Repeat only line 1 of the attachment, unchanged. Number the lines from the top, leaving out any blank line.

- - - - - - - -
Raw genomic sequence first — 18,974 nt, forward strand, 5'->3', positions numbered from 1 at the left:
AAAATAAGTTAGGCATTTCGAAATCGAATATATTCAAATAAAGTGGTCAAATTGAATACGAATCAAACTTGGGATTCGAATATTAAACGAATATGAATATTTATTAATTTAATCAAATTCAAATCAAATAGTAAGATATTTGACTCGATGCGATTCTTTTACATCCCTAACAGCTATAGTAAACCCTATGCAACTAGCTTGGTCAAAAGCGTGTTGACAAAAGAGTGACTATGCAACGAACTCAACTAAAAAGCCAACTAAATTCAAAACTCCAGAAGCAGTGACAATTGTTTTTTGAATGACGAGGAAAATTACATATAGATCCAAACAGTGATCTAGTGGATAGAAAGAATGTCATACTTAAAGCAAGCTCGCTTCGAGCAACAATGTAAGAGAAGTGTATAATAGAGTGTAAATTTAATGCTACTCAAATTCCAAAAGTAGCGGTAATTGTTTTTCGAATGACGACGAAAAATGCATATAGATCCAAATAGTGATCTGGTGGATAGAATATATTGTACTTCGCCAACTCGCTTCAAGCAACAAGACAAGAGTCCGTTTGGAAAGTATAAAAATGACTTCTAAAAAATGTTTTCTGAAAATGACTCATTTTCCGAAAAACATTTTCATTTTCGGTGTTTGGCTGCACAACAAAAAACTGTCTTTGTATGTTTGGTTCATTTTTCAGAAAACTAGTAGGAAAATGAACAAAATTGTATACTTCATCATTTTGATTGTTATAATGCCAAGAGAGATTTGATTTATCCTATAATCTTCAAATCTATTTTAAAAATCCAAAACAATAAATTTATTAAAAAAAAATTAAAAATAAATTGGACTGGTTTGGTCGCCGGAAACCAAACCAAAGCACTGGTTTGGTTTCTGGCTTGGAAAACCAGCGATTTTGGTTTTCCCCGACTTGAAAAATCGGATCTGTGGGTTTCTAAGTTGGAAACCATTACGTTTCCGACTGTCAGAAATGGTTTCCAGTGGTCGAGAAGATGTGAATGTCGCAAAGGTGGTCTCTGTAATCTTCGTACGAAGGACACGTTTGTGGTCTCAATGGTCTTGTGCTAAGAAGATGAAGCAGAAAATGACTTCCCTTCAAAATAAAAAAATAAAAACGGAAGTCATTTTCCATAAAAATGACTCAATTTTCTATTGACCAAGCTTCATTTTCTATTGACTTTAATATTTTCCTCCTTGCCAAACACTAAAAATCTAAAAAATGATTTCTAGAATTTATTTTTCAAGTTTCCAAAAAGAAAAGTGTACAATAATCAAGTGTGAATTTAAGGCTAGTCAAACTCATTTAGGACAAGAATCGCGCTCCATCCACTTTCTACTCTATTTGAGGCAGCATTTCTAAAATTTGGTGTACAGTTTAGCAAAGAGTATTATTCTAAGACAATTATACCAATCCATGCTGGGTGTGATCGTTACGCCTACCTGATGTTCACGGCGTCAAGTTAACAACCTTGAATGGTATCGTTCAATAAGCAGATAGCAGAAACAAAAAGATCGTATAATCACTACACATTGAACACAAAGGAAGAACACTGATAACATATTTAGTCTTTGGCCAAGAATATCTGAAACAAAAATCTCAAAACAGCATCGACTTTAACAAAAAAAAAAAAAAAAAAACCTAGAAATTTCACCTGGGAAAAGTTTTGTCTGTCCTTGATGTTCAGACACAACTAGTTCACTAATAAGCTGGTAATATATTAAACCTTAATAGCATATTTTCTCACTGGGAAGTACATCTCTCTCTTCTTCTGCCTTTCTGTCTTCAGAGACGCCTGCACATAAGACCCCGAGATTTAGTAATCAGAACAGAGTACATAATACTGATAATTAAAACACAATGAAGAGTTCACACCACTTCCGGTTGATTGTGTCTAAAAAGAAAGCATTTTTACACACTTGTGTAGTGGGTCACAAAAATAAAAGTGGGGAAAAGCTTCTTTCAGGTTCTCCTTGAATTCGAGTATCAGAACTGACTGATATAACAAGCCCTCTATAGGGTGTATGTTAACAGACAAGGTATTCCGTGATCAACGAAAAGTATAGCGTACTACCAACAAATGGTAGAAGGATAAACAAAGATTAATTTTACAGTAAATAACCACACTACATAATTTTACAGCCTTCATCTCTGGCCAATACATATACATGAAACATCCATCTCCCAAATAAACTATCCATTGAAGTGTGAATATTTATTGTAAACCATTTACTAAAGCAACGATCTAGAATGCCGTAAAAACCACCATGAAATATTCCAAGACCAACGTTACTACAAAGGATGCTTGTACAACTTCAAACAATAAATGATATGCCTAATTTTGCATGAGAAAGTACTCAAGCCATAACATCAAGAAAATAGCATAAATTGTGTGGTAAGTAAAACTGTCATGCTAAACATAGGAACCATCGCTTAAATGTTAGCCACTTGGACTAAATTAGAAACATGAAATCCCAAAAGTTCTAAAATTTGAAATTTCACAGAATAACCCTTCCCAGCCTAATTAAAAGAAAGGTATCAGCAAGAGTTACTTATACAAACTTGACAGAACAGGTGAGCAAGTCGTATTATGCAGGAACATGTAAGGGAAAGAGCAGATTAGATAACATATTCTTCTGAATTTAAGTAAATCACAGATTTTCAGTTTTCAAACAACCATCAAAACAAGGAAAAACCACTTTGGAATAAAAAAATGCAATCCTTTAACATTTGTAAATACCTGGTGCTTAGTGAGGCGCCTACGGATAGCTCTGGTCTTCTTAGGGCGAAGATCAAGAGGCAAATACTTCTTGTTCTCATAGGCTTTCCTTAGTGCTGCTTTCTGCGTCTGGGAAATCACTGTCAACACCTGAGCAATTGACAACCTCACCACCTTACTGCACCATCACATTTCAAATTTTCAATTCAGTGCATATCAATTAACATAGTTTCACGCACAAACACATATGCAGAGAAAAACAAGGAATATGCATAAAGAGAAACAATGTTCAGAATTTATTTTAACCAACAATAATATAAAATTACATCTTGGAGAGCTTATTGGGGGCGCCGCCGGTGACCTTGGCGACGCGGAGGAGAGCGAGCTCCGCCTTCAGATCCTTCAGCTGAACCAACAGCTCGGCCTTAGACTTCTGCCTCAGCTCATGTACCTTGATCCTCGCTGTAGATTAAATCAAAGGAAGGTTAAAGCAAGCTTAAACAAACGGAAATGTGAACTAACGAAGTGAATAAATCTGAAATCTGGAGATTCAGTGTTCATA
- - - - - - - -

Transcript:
Raw genomic sequence first — 18,974 nt, forward strand, 5'->3', positions numbered from 1 at the left: